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America’s child care system is in crisis. Joe Biden will soon release a plan to fix it.

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The industry was already a mess. Then the pandemic struck.
Voght, Kara
Publication Date: 
12 Jun 2020


Joe Biden is planning to unveil a comprehensive child care proposal in the coming weeks—part of a broader program to resuscitate the economy that the former vice president previewed earlier this month. The precise details of the new plan are still under wraps, but it will be a part of a “caregiving workforce” initiative intended to tackle home care for the elderly and disabled, paid family leave, and fair wages for caregivers. The plan comes on the heels of a proposal from House and Senate Democratic leaders to create a $50 billion bailout fund for child care providers who, like many other small businesses, have struggled to survive the pandemic and the recession.

For a long time, child care had been a policy backwater among lawmakers in both parties. But over the past few years, a growing consciousness around economic, racial, and gender justice has brought it to the fore. And now—in the midst of a global health crisis and economic meltdown that has exacerbated inequality—Biden’s proposal could give child care policy a moment that advocates have long sought.

“It’s been decades of fighting to make child care similar to the position that health care and higher education hold,” says Mary Kay Henry, the president of the Service Employees International Union.

“What this moment is showing us is that the economy does not work without child care.”

Child care policy hasn’t gained much traction at the federal level since the early 1970s, a time when many women began to challenge traditional gender roles and enter the workplace in larger numbers. In 1971, both chambers of Congress passed a universal child care bill that would have created a network of federally funded care centers with fees based on income. President Richard Nixon had initially shown an openness to the plan, but got cold feet and vetoed the bill because of its “family-weakening” implications.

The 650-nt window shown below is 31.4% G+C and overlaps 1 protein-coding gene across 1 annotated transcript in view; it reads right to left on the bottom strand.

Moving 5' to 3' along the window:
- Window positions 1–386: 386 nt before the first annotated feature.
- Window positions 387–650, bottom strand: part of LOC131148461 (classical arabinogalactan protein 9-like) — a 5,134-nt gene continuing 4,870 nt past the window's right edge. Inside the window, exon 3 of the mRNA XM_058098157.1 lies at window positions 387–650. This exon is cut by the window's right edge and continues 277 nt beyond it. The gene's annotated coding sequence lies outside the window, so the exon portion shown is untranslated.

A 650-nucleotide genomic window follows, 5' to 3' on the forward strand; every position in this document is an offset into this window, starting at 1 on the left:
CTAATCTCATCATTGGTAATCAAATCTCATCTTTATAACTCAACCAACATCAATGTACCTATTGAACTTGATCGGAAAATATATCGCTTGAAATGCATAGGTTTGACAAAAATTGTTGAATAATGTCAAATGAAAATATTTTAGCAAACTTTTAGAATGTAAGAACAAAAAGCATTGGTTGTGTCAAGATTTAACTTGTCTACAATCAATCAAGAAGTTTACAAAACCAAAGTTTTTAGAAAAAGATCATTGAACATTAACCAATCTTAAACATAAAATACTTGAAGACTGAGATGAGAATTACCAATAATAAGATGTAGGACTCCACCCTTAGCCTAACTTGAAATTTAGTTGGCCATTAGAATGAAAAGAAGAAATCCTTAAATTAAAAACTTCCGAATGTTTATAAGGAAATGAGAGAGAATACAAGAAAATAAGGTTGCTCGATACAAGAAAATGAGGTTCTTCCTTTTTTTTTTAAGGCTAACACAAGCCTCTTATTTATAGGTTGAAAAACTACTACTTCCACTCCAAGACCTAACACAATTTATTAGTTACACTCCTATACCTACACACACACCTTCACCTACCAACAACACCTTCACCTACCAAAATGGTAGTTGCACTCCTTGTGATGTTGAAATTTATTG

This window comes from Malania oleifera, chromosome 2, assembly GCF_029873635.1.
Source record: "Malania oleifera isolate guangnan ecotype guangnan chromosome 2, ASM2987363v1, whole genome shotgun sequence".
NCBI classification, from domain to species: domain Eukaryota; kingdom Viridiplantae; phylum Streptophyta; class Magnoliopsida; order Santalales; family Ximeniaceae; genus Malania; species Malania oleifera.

Nearly 50 years later, Sen. Elizabeth Warren (D-Mass.) used the 1971 legislation as the framework to develop her own child care plan. In early 2019, she proposed that the federal government would partner with local daycare facilities to offer care from birth until children start kindergarten. No family would pay more than 7 percent of its income, and families earning below 200 percent of the federal poverty line would pay nothing at all. Under her plan, 12 million children would get access to formal child care, more than double the number who currently receive it.

The timing, specificity, and ambition of Warren’s proposal set her apart from both her fellow 2020 contenders and pretty much every Democratic presidential candidate in history. In 2016, Hillary Clinton didn’t unveil her child care proposal—which would have capped a family’s expenses at 10 percent of household income—until she’d all but secured the Democratic nomination. Even then, it wasn’t something voters responded to. “When Hillary talked about child care and even paid leave, I don’t think there was the public response to it that you’re used to on a campaign for high-priority issues,” recalls Neera Tanden, the president of the Center for American Progress and a longtime Clinton adviser.

Entered Date: 
17 Jun 2020
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